Note that Intel’s Core i5 and Core i7 processors have a feature called Turbo Boost that automatically overclocks the processor. The Core i3 processors do not have it, but do have Hyper Threading, discussed further down in this article, which creates a virtual core for each real core. A virtual core increases performance when running many applications at once or several applications that have been programmed for multithreading (running multiple threads of data streams at once), but not as much as a real core.

Intel’s Turbo Boost technology – https://en.wikipedia.org/wiki/Intel_Turbo_Boost

Intel Turbo Boost Technology frequently asked questions –

http://www.intel.com/support/processors/sb/CS-029908.htm?wapkw=(turbo+boost)

The automatic-overclocking technology used by AMD’s hexa-core Phenom II X6 processors is called Turbo CORE.

AMD Turbo Core – https://en.wikipedia.org/wiki/AMD_Turbo_Core

CORE Or Boost? AMD’s And Intel’s Turbo Features Dissected –

http://www.tomshardware.co.uk/turbo-boost-turbo-core-six-core,review-31958.html

Most of Intel’s processors since the Pentium 4 use technology called Hyper-Threading. It is available in Intel’s Atom, Core i7, the new Core i3 (with an inbuilt graphics chip) and Core i5 processors. In the case of a single-core Atom processor (dual-core models are also available), it makes the processor work as if it is a dual-core processor. The technology works well to increase a single-core processor’s speed, but is less effective in adding a virtual core to every real core with dual-core (two processor cores) and quad-core (four cores) processors, hexa-core processors (six cores), etc. Virtual cores do speed up the running of applications, but are never as efficient or as fast as real cores.

In 2011, AMD was the first manufacturer to release a range of 8-core (octa-core) processors called AMD FX.

To find out how many actual cores and virtual cores (if it is an Intel processor with Hyper-Threading) your computer has, access the Task Manager (instructions how to do that in Windows 7/8.1/10 is provided earlier in this article). Open the Performance tab. The cores and virtual cores are each represented by a graphic box showing performance. AMD processors will display the same number of boxes as the number of cores. A dual-core processor with Hyper-Threading (HT) will show four boxes (two actual cores and two virtual cores).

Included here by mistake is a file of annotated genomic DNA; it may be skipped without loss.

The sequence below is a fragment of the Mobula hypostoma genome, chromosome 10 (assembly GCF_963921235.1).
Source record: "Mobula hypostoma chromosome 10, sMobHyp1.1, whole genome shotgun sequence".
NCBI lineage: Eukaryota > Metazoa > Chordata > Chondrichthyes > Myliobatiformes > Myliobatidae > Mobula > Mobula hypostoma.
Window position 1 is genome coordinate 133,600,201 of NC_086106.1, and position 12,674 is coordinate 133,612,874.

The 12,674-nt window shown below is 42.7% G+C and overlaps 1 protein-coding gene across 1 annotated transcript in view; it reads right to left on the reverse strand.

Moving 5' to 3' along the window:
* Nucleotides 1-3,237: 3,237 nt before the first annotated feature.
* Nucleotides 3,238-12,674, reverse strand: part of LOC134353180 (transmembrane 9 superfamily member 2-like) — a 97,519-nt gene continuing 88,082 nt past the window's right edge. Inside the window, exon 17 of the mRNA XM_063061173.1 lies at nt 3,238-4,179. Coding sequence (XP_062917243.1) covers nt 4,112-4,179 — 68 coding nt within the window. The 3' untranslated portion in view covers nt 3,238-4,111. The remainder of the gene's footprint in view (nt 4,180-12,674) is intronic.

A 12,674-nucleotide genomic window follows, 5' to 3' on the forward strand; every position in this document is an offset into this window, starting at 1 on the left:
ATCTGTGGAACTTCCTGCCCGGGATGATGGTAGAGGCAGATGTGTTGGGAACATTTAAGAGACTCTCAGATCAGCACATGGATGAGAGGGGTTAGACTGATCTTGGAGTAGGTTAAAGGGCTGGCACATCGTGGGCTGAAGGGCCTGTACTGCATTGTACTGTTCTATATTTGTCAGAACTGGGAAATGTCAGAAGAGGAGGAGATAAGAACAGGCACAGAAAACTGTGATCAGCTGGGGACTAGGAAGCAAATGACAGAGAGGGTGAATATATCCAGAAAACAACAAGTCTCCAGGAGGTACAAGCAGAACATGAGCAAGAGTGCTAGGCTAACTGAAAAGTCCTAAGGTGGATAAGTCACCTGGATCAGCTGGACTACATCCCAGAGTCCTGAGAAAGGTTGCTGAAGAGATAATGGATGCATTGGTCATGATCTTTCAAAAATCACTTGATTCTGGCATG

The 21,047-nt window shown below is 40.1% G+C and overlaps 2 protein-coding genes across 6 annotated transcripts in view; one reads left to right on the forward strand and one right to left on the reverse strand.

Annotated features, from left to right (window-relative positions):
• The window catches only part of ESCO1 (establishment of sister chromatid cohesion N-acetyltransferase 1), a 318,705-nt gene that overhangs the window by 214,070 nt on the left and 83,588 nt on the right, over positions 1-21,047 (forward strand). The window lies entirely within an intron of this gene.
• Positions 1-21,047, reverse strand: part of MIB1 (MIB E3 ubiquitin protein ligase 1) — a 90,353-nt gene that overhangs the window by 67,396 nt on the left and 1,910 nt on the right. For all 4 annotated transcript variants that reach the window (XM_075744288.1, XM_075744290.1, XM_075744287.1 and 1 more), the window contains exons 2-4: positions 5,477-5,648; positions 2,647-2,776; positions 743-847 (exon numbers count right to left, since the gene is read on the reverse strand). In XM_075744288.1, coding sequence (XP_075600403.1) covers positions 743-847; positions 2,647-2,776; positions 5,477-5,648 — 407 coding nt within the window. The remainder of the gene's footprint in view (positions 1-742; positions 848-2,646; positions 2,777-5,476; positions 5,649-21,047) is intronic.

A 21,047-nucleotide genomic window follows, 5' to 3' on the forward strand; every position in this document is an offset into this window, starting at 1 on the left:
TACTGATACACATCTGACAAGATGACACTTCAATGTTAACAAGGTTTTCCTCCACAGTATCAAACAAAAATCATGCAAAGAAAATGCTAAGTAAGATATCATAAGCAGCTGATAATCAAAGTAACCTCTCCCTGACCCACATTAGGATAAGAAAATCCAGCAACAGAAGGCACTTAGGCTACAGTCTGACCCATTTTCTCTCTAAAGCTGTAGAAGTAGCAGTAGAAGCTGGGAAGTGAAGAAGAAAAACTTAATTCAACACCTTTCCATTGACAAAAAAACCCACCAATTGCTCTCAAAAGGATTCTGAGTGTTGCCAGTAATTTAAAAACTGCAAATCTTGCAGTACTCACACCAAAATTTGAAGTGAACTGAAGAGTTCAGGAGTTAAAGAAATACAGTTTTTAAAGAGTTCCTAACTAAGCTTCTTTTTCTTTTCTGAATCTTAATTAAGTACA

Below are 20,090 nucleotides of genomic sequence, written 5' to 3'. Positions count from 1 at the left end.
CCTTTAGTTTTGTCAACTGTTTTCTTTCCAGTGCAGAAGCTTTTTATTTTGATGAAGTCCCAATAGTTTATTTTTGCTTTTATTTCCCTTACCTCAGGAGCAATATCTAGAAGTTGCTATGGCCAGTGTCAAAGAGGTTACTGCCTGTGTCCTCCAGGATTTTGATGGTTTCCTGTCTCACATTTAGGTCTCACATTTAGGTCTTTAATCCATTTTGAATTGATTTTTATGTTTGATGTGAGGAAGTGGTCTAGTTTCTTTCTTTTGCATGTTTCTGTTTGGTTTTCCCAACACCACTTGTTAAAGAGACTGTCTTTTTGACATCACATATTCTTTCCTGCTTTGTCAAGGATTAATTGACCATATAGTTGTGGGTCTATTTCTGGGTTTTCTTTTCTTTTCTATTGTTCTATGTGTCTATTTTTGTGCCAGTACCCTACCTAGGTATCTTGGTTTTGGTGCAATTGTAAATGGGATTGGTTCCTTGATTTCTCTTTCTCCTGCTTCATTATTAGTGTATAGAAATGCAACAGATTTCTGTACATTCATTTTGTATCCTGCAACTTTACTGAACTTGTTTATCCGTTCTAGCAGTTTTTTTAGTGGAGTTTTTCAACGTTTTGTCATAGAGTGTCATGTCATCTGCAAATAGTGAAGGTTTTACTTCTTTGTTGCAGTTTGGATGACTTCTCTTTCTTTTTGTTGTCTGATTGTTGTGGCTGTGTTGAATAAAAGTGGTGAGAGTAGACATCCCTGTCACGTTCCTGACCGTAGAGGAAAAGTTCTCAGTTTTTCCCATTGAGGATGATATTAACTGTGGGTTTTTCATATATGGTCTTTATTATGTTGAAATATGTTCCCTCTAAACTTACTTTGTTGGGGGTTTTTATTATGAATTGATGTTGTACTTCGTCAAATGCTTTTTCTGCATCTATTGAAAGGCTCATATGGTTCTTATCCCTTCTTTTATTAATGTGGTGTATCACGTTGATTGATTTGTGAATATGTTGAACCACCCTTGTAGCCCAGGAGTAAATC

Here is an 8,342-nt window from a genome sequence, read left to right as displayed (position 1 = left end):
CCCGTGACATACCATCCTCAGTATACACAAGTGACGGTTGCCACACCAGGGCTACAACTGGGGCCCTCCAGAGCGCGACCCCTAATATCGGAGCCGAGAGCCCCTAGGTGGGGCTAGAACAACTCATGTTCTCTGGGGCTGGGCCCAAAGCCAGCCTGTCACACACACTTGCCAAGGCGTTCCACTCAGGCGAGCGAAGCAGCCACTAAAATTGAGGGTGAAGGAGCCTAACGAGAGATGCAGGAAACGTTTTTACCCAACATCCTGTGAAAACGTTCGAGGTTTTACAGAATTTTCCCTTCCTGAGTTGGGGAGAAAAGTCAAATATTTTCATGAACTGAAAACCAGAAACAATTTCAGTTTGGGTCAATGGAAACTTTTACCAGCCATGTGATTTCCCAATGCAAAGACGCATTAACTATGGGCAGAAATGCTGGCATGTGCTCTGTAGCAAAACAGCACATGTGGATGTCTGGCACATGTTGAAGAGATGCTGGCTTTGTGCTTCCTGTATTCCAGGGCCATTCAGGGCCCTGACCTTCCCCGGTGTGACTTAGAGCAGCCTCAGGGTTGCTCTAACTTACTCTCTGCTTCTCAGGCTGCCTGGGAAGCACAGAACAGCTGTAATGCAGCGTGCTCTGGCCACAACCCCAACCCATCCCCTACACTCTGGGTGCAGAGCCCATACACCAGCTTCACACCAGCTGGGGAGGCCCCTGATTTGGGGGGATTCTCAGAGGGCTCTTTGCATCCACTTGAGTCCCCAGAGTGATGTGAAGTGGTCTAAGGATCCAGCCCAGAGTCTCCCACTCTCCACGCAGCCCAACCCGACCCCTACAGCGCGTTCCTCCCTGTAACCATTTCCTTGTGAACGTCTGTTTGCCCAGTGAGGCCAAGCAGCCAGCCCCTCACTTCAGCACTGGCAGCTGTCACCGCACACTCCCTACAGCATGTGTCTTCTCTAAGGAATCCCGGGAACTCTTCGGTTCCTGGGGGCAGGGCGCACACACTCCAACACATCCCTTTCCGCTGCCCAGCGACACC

The Intel Core i3 range is dual-core with HT, so four graphic displays will be shown. The Core i5 range with HT is quad-core, so eight boxes will be displayed. The Core i7 range is quad-core or hexa-core, so eight or twelve boxes are displayed.

Note that some motherboard manufacturers, such as MSI, have developed automatic overclocking technology that overclocks the system automatically.

The MSI K9A2 Platinum (AMD Socket AM2+) motherboard provides this technology. The following is an extract from its user manual.

“Dynamic Overclocking Technology is an automatic overclocking function, included in the MSI’s newly developed Dual CoreCenter Technology. It is designed to detect the loading of CPU/GPU [graphics processing unit] while running programs, and to over-clock automatically. When the motherboard detects that the loading of CPU exceeds the default threshold for a time, it will speed up the CPU and fan automatically to make the system run smoother and faster. When the graphics card detects that the loading of GPU exceeds the default threshold for a time, it will speed up the GPU, memory, fan and voltage automatically to make the system run smoother and faster. When the use of CPU/GPU is temporarily suspended or staying in low-loading balance, it will restore the default settings instead. Usually the Dynamic Overclocking Technology will be powered only when user’s PC runs huge amounts of data, like 3D games or video processes, and the motherboard/graphics card needs to be boosted to enhance the overall performance.” [Grammatically-corrected by me.]

NEXT PAGEProcessor/CPU cooling – heatsink-and-fan and liquid cooling units